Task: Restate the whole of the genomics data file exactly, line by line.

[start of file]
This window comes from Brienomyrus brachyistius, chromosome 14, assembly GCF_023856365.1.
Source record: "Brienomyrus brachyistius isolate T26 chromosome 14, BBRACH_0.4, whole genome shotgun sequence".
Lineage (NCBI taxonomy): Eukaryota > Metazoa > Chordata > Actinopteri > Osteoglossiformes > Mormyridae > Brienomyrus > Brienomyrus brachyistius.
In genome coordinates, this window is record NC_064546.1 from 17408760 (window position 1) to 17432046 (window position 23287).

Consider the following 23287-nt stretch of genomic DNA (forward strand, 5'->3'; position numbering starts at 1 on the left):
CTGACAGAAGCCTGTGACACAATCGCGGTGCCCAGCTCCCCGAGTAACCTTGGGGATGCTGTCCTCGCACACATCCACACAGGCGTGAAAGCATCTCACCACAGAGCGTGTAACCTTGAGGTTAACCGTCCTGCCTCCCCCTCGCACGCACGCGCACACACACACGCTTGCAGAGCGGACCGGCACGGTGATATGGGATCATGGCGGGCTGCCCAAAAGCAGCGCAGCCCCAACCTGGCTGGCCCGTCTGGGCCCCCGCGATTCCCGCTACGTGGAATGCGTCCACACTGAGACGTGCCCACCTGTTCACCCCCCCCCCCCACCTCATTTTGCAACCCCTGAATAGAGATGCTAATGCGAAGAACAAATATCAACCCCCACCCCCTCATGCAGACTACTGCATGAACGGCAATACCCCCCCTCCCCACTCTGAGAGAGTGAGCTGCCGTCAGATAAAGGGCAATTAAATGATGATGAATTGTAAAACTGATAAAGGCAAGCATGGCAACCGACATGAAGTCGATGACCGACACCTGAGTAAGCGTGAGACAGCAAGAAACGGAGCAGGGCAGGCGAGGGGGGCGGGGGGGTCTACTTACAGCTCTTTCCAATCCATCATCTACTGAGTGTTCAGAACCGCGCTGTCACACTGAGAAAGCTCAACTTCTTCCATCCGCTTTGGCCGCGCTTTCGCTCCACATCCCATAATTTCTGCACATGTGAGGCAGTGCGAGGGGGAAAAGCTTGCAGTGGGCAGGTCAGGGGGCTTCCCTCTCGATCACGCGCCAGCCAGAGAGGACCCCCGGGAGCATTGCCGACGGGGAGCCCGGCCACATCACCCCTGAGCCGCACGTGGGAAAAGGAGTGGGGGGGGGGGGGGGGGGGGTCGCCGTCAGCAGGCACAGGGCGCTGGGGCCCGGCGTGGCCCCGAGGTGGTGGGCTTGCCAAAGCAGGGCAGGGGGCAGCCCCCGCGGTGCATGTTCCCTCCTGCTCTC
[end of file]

This window comes from Brienomyrus brachyistius, chromosome 14, assembly GCF_023856365.1.
Source record: "Brienomyrus brachyistius isolate T26 chromosome 14, BBRACH_0.4, whole genome shotgun sequence".
Lineage (NCBI taxonomy): Eukaryota > Metazoa > Chordata > Actinopteri > Osteoglossiformes > Mormyridae > Brienomyrus > Brienomyrus brachyistius.
In genome coordinates, this window is record NC_064546.1 from 17408760 (window position 1) to 17432046 (window position 23287).

Consider the following 23287-nt stretch of genomic DNA (forward strand, 5'->3'; position numbering starts at 1 on the left):
CTGACAGAAGCCTGTGACACAATCGCGGTGCCCAGCTCCCCGAGTAACCTTGGGGATGCTGTCCTCGCACACATCCACACAGGCGTGAAAGCATCTCACCACAGAGCGTGTAACCTTGAGGTTAACCGTCCTGCCTCCCCCTCGCACGCACGCGCACACACACACGCTTGCAGAGCGGACCGGCACGGTGATATGGGATCATGGCGGGCTGCCCAAAAGCAGCGCAGCCCCAACCTGGCTGGCCCGTCTGGGCCCCCGCGATTCCCGCTACGTGGAATGCGTCCACACTGAGACGTGCCCACCTGTTCACCCCCCCCCCCCACCTCATTTTGCAACCCCTGAATAGAGATGCTAATGCGAAGAACAAATATCAACCCCCACCCCCTCATGCAGACTACTGCATGAACGGCAATACCCCCCCTCCCCACTCTGAGAGAGTGAGCTGCCGTCAGATAAAGGGCAATTAAATGATGATGAATTGTAAAACTGATAAAGGCAAGCATGGCAACCGACATGAAGTCGATGACCGACACCTGAGTAAGCGTGAGACAGCAAGAAACGGAGCAGGGCAGGCGAGGGGGGCGGGGGGGTCTACTTACAGCTCTTTCCAATCCATCATCTACTGAGTGTTCAGAACCGCGCTGTCACACTGAGAAAGCTCAACTTCTTCCATCCGCTTTGGCCGCGCTTTCGCTCCACATCCCATAATTTCTGCACATGTGAGGCAGTGCGAGGGGGAAAAGCTTGCAGTGGGCAGGTCAGGGGGCTTCCCTCTCGATCACGCGCCAGCCAGAGAGGACCCCCGGGAGCATTGCCGACGGGGAGCCCGGCCACATCACCCCTGAGCCGCACGTGGGAAAAGGAGTGGGGGGGGGGGGGGGGGGGGTCGCCGTCAGCAGGCACAGGGCGCTGGGGCCCGGCGTGGCCCCGAGGTGGTGGGCTTGCCAAAGCAGGGCAGGGGGCAGCCCCCGCGGTGCATGTTCCCTCCTGCTCTC